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NCH and Rolling Meadows High School student medical program approaches 20-year mark

December 14, 2017

NCH and Rolling Meadows High School student medical program approaches 20-year mark

Maria Luna (above), Experiential Medical Chemistry class student, looks at tissue samples of epithelial cells as a laboratory assignment.

Kathy Connolly, a Rolling Meadows High School teacher and former Northwest Community Hospital (NCH) Medical Lab Technician, is grateful to NCH for a nearly 20-year partnership that continues to offer students the single most competitive program at the school: Experiential Medical Chemistry.

Rolling Meadows High School Senior Caili Hosler dissects a chicken wing to study muscle tissue and how it works.

This challenging senior course is heralded as a coveted spot for students planning to pursue a medical degree.

“This is an extremely advanced program right from the start,” Connolly says. “We usually have around 50 qualified kids apply but only have 20 spots. Similar to applying for a college medical program, these students have to write a letter of intent, have good grades, get letters of recommendation, and most important, have excellent attendance.”

Students are given the opportunity to shadow medical professionals on the NCH campus in radiology, lab and testing, cardiac cath lab, diagnostics, cancer services, radiation therapy, gastroenterology, nursery, oncology hospice, post op nursing, day surgery and pharmacy.

“These kids come to class with a thought as to what they would like to do professionally, but when they complete this course they realize there are many more choices in healthcare—and that’s important,” Connolly says.

To be eligible for the program, aside from required science courses, students need to pass Connolly’s human physiology class which she treats like an advanced placement course.

“I’m considered one of the toughest teachers in school,” Connolly says.

When Connolly was approached to spearhead the Experiential Medical Chemistry program, she was clear on her intention. She wanted it to prepare students for success in college and felt that teaching human physiology any other way would be a disservice. By definition, experiential means: involving or based on experience and observation.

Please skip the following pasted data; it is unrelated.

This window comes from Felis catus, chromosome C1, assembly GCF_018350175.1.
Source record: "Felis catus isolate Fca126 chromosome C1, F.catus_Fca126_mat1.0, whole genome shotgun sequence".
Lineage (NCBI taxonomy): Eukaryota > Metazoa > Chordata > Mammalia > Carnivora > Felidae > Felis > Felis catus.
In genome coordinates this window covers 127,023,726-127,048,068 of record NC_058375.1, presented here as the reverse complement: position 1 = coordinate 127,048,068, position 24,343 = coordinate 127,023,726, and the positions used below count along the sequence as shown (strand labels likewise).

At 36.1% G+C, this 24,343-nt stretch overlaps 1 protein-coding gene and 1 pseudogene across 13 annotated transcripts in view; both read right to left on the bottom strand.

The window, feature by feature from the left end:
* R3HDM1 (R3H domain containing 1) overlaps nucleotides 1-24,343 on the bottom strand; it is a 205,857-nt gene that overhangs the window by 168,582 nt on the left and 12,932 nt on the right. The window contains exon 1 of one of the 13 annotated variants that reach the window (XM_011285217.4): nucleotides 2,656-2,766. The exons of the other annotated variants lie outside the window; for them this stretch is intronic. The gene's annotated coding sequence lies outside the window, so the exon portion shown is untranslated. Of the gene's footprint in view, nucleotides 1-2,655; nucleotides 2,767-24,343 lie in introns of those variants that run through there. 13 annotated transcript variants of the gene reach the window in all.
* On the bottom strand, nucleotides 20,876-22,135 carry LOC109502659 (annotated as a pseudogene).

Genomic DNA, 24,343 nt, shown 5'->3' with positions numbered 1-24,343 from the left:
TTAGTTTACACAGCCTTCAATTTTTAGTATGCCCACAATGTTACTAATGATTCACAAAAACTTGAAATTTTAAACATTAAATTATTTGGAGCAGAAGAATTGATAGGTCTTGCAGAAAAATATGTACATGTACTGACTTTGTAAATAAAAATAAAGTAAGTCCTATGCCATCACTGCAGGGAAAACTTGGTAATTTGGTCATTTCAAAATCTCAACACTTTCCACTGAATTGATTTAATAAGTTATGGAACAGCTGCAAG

“This course is designed to give students an understanding of the whole hospital,” she adds.

Robin Olson (pictured above), a Loyola University nursing student, completed a clinical rotation this fall and shared with Connolly how excited she was to be in a hospital setting performing skills and assessments. Olson says, “It’s hard to wake up at 4:30 a.m. every Tuesday, but it’s so rewarding to see how well patients respond to my care.”

Many bright minds have moved through the ranks of Connolly’s class.

“I now have past students of this program who are nurses at NCH, and sometimes they are the people that my kids are shadowing,” she says.

Connolly’s reward over the years has been receiving emails from past students who say the course made a real difference. Grateful student letters continue to fill her inbox.

“It may be that I helped a student learn how to study better,” says Connolly. “Or maybe I gave them the confidence to believe that they could handle anything.”

Former student Robin Olson writes, “I just wanted to tell you about all that’s happening at Loyola so far. I had my first anatomy and physiology test last week and I got a 90 percent! My class moves so fast but it makes me realize how helpful your class was.”

Connolly will be retiring at the end of this school year but says she will still be around to make sure that the transition for next year’s program goes smoothly.

Besides the Experiential Medical Chemistry program, NCH also engages with youth through its Volunteer Services Program. To volunteer, contact Stephanie Chan Vo, Director of Guest Services at 847-618-4455.